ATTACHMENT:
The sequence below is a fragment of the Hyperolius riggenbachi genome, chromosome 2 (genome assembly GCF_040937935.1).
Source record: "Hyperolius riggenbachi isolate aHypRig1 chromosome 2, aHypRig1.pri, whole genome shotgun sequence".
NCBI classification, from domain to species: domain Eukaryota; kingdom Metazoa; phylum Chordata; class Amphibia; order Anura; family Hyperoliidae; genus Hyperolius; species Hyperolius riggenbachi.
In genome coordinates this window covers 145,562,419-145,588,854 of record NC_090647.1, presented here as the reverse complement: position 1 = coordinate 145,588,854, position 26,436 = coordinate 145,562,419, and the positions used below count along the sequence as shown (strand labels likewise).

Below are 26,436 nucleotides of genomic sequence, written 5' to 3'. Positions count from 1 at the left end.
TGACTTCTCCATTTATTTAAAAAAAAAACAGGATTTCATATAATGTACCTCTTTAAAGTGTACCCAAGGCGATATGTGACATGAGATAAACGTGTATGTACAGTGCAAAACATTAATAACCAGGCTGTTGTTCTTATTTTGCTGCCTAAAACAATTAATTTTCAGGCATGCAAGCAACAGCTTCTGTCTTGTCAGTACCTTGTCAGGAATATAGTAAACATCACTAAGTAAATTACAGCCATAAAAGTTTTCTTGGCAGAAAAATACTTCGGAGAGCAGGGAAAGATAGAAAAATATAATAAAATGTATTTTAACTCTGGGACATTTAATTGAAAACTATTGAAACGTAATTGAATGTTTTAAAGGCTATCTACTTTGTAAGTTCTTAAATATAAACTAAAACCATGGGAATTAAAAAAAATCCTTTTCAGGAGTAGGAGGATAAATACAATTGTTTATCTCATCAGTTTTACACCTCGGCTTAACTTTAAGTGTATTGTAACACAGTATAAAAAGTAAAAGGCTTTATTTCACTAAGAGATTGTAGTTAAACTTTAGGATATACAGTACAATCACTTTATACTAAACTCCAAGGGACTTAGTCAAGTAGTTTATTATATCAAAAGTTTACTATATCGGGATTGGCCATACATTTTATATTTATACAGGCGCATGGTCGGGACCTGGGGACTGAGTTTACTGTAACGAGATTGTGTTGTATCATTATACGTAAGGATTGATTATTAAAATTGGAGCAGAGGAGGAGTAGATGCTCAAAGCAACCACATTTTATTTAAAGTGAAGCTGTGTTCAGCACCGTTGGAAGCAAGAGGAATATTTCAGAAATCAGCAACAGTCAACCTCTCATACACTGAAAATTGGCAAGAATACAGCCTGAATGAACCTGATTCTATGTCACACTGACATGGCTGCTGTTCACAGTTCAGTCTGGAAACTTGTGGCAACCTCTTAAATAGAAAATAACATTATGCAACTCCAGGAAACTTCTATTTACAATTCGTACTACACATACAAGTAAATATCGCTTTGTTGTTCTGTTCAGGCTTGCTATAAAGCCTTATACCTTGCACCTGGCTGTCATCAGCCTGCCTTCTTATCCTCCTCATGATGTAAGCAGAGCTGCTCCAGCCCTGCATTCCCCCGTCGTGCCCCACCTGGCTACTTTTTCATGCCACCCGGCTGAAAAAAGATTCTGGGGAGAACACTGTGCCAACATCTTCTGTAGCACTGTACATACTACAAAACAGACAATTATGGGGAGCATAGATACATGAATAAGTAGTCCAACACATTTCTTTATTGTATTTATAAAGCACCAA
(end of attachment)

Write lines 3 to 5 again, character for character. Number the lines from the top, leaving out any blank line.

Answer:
NCBI classification, from domain to species: domain Eukaryota; kingdom Metazoa; phylum Chordata; class Amphibia; order Anura; family Hyperoliidae; genus Hyperolius; species Hyperolius riggenbachi.
In genome coordinates this window covers 145,562,419-145,588,854 of record NC_090647.1, presented here as the reverse complement: position 1 = coordinate 145,588,854, position 26,436 = coordinate 145,562,419, and the positions used below count along the sequence as shown (strand labels likewise).

Below are 26,436 nucleotides of genomic sequence, written 5' to 3'. Positions count from 1 at the left end.